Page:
— INDEPENDENTLY OWNED AND OPERATED SINCE 1979 —
In 1910, Thomas Cullinan, then chairman of the Premier Mine in South Africa, gifted an elaborate necklace to his wife Lady Annie Francis Cullinan to commemorate the discovery of the largest gem-quality diamond ever mined.
About five years earlier, on January 26, 1905, Captain Frederick Wells was conducting a standard inspection of the Premier Mine when a glint off the wall of the mine caught his attention. At first, he thought it was a shard of glass that may have been embedded there by a miner as a practical joke. But, then he pulled out his pocket knife and pried the object from the wall.
What he extracted was the now-famous 3,106-carat Cullinan Diamond, which weighed a staggering 621 grams (1.37 pounds) and measured 98mm (3.85 inches) long, 57mm wide and 67mm tall. The chairman sold the diamond to the Transvaal provincial government, which, in turn, presented the stone to Britain’s King Edward VII as a birthday gift in 1907. Wells reportedly received a $10,000 bonus for his discovery.
In February 1908, Joseph Asscher & Co. segmented the Cullinan Diamond into nine major finished stones, each of which was given the name Cullinan and a Roman numeral. Two of the gems are in the British Crown Jewels — the Great Star of Africa (Cullinan I) at 530.4 carats and the Second Star of Africa (Cullinan II) at 317.4 carats. The other seven stones remain in the private collection of Queen Elizabeth II.
Cullinan (1862-1936) was knighted in 1910 in recognition of his contribution to industrial development of South Africa. At about the same time, the chairman presented his beloved wife, Annie (1866-1963), with the Edwardian-style “Cullinan Blue Diamond Necklace” — a feminine and elegant piece set with 243 round colorless diamonds and nine fancy intense blue diamonds. It is said that the nine blue diamonds represent the nine major stones derived from the Cullinan Diamond.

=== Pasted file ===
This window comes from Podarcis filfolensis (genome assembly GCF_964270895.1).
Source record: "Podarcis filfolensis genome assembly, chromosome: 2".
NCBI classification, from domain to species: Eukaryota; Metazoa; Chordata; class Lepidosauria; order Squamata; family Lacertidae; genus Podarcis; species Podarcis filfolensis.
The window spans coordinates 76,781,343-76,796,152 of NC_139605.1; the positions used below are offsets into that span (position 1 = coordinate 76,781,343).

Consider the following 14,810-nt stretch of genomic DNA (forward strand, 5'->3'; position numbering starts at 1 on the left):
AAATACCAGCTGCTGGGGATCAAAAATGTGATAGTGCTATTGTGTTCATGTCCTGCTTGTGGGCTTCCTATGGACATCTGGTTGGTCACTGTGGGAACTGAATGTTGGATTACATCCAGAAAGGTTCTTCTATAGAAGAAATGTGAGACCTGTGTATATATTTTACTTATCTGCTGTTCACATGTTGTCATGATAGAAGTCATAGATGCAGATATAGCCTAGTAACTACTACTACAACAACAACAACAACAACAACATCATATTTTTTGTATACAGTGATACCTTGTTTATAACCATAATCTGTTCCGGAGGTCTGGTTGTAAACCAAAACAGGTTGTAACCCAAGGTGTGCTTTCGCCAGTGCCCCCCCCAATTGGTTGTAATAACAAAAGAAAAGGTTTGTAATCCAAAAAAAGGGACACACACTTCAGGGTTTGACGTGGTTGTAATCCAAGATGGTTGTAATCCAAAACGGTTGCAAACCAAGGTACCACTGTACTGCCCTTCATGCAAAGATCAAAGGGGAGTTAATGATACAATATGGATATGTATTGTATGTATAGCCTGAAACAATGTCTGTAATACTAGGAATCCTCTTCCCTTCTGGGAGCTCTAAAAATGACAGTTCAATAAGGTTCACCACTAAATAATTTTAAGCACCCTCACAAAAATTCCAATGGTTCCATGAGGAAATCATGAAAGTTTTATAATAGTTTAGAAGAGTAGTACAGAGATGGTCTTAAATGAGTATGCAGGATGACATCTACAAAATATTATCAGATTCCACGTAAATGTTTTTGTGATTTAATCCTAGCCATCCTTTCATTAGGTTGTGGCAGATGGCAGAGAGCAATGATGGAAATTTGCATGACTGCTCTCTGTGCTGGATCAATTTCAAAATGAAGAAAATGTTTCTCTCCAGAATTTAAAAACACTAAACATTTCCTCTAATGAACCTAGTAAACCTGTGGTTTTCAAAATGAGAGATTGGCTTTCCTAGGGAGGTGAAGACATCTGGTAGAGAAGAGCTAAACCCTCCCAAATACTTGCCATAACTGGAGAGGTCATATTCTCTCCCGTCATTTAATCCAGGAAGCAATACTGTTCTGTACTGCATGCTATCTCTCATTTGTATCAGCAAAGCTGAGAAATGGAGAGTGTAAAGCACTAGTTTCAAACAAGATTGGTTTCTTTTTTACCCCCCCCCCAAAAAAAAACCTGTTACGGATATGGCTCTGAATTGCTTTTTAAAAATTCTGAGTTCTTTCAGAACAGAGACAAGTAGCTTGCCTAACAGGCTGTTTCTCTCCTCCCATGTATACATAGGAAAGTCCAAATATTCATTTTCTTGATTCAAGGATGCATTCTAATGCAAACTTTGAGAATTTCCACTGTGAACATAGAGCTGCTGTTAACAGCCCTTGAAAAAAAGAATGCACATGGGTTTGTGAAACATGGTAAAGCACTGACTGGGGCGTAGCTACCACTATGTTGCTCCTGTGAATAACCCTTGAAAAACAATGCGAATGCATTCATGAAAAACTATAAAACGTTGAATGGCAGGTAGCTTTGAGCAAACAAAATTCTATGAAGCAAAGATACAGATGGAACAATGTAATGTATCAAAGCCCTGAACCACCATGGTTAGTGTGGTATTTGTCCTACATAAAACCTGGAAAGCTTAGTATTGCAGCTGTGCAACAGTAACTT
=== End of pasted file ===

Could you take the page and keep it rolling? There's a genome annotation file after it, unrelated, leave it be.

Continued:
Designed in 9-karat rose gold and silver, the necklace features a detachable double-ribbon bow motif with a dangling pendant that holds the Cullinan Blue Diamond, an oval-cut, natural fancy intense blue diamond that weighs 2.60 carats. The piece’s overall diamond total weight is approximately 24.11 carats.
Throughout most of its long history, the Cullinan Blue Diamond Necklace had been bequeathed to the first daughter in each generation of the Cullinan family. That tradition ended in 1992, when Anne Robinson, the great granddaughter of Thomas and Annie Cullinan, sold the necklace to jeweler Stephen Silver, president of Stephen Silver Fine Jewelry, Menlo Park, CA.
The necklace was temporarily exhibited at the Smithsonian in Washington, DC, in 1994, and then formally donated by Silver to the National Gem Collection in 2010. The Cullinan Blue Diamond Necklace is currently displayed at the Janet Annenberg Hooker Hall of Geology, Gems, and Minerals, which is part of the National Museum of Natural History.
The Cullinan Blue Diamond and the Cullinan Blue Diamond Necklace shouldn’t be confused with “The De Beers Cullinan Blue,” the 15.10-carat, step-cut, fancy vivid blue diamond that recently came within a whisker of setting a new world record for the priciest vivid blue diamond ever sold at auction.
Now renamed “The De Beers Blue” the stunner achieved a hammer price of $57,471,960 at Sotheby’s Hong Kong in late April. That was just short of the $57,541,779 achieved by the 14.62-carat “Oppenheimer Blue” at Christie’s Geneva in 2016.
Credits: Cullinan Blue Diamond Necklace image courtesy of Smithsonian / Chip Clark, and digitally enhanced by SquareMoose. The De Beers Blue diamond photo courtesy of Sotheby’s.